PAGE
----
GameStop had quickly become the poster child of a perfect storm of antagonism: Retail businesses succumbing to the pandemic, brick and mortar losing the battle with eCommerce, and physical media dying off in favor of digital media.
The hook was that GameStop — and all of the underdog themes that it represented — had seemingly found its heroes in the unlikely form of a bunch of self-proclaimed knuckle-headed online traders. A rebel alliance going up against the evil hedge funds who were shorting GameStop out of existence, and anyone could join the fight.
The catalyst was a short squeeze that would be produced if enough people bought shares of a stock that were under the duress of an unheard of 140% short interest. That short squeeze could produce a spike in the value of $GME to… well, who knows… the the moon!
How the WSB story relates to viral exposure for startups
The foundational story that fueled the WSB explosion and the resulting 20x rise in GameStop’s valuation is the same story at the heart of every successful startup idea: Find and exploit a market imbalance by solving an existing problem in a new and novel way.
It’s the reason why every startup seems to be a viral candidate in the making.
The hook can be similar too — a small band of rebels taking on an entrenched and possibly evil incumbent. It’s like Robin Hood, until Robin Hood becomes Robinhood.
And the hook doesn’t have to be limited to good vs. evil or David vs. Goliath or democratization vs. monopoly. The hook can be about a new solution that removes pain and friction in everyday life. It can be about an advancement in technology that creates possibilities that weren’t there before. It can be about a creature comfort at an affordable price.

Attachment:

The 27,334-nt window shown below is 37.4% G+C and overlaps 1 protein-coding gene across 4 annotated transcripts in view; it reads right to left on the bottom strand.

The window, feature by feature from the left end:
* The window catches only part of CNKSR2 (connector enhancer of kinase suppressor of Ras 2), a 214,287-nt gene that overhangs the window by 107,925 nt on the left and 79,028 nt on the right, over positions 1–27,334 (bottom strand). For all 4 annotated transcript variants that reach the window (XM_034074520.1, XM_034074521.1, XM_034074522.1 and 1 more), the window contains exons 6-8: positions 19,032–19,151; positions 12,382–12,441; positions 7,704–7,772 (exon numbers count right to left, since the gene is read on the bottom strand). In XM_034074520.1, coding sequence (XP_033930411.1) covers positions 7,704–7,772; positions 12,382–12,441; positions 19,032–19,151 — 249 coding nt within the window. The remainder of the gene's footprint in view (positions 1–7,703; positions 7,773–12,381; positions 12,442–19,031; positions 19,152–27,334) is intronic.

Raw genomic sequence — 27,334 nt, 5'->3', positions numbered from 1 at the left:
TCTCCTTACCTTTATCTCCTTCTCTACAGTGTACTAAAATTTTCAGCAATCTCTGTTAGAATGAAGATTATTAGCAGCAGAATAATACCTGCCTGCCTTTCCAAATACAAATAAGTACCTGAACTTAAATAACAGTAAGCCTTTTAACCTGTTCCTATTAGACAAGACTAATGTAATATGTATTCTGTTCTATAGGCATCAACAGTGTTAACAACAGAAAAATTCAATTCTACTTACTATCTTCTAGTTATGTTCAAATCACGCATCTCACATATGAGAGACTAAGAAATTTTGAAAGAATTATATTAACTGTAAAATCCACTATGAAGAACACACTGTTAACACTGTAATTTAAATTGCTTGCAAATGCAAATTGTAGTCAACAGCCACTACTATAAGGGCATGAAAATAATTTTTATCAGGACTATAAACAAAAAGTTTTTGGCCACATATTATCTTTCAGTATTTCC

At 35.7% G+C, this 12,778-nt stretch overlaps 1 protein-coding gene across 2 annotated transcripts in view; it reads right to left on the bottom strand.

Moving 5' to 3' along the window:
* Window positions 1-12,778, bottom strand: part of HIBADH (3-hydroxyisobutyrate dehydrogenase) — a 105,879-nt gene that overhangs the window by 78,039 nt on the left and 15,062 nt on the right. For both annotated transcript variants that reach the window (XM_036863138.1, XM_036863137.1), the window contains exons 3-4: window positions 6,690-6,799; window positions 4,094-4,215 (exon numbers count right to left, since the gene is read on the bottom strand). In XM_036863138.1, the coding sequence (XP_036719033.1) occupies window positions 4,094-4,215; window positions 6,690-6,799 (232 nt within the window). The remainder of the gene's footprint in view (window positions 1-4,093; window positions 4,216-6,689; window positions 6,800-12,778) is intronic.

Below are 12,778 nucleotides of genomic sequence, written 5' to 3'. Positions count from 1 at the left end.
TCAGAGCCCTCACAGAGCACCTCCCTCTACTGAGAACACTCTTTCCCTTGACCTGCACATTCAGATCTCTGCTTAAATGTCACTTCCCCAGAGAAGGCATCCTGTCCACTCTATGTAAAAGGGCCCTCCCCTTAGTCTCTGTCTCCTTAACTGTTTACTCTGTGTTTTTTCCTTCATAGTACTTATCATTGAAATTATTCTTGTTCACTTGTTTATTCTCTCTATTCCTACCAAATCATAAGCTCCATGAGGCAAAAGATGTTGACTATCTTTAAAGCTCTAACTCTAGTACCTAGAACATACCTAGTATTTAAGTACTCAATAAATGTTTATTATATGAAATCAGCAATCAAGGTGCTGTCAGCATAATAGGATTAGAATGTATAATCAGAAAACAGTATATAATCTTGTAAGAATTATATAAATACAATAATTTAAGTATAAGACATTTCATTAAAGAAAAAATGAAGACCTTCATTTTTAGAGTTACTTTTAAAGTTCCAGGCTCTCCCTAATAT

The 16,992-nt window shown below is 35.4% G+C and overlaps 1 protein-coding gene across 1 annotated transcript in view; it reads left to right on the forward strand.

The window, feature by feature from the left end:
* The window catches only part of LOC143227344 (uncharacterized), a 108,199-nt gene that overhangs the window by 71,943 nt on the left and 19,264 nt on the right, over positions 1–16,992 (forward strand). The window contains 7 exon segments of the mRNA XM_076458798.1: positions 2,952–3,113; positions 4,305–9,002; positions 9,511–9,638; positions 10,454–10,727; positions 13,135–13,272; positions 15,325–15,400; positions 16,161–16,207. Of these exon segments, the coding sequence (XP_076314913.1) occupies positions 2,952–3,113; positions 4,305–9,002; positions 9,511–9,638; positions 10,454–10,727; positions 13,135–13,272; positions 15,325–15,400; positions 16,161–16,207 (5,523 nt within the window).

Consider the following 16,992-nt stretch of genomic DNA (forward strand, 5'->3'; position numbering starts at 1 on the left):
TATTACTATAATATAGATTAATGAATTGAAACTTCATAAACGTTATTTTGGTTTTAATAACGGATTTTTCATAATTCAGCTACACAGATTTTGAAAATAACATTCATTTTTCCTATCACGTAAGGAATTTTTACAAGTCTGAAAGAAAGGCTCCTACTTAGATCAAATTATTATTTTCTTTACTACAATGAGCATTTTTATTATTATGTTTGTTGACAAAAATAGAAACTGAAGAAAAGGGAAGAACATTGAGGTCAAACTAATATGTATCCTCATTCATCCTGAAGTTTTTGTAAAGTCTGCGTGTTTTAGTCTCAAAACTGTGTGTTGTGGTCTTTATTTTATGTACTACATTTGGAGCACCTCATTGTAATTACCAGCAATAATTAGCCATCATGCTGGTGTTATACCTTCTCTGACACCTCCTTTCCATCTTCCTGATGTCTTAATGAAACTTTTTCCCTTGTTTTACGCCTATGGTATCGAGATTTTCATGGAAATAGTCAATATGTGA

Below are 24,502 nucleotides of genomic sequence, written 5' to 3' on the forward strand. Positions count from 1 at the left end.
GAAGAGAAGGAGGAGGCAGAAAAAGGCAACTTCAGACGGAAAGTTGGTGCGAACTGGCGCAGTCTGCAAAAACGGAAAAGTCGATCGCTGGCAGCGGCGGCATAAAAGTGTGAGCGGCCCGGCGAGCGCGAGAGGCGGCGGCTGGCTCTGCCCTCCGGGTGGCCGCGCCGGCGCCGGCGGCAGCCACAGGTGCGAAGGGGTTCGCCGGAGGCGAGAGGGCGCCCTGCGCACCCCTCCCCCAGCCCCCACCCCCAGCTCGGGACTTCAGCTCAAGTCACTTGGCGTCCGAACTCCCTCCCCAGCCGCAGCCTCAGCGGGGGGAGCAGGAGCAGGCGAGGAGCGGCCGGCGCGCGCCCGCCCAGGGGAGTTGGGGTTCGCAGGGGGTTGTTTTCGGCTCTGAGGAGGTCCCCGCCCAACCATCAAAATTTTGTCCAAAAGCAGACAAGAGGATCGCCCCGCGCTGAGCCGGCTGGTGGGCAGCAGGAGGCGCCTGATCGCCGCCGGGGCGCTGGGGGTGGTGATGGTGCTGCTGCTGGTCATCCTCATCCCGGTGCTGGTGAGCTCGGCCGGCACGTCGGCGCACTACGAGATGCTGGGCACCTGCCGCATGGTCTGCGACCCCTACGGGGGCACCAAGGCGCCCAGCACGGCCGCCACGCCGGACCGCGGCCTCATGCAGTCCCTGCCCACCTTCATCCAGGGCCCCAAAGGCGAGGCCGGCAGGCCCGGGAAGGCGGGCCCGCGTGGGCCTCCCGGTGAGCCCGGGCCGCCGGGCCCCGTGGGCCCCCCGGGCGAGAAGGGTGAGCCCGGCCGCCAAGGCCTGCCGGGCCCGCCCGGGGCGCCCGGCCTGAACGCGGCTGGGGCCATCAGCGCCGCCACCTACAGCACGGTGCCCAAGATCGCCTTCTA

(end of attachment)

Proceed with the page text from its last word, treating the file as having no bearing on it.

But it’s that damn catalyst. That’s where viral exposure goes off the rails, because you and I don’t have any control over whether or not the spark happens, or how controlled the resulting explosion is.
Why I’m a customer but I didn’t buy any $GME
Let’s go back to the the WSB story and, to further relate it viral startup exposure, let’s say I was a customer and the product I was looking for was a stock poised to break out either because it’s mistakenly undervalued or there’s a technical issue making it cheaper than it should be.
By the time I was exposed to the viral WSB story, $GME was in no way undervalued. Yes, there was maybe a technical issue with the short interest and potential squeeze, but not at the value I saw, which at the time was somewhere around $70.
But more importantly, that’s not what the viral story was selling me. What was being sold was a revolution and a battle against hedge funds. And I knew immediately that this was not that. And even if it was, it had a long way to go and a lot more catalysts needed without the whole thing imploding.
Which it did, roughly on February 1st, depending on who you believe.
What viral exposure really is
The truth about viral exposure it that it almost always happens in one of the following ways:
- It’s a lightning strike
See above. Every once in a while you get a true lightning strike. And as I said, it’s nearly impossible to predict or harness this.
2. It’s paid for
Forget about unreliable and deadly lightning strikes. Viral exposure is actually easy to come by if you pay for it. 50 years ago, there were record companies creating worldwide famous acts out of thin air and marketing money — a practice that would produce decades of broke-but-famous pop and hip-hop stars. Today, there are social media consultants creating Instagram influencers out of nothing but money, bots, and fake photos.
3. It’s unwanted
Remember, almost all viral attention — for a company, a celebrity, or a random average person — comes unintentionally and is unwanted. For every “local kid makes good” story that gets legs, there are 100 more “local kid does bad” stories that we don’t think about in a business context outside of crisis management.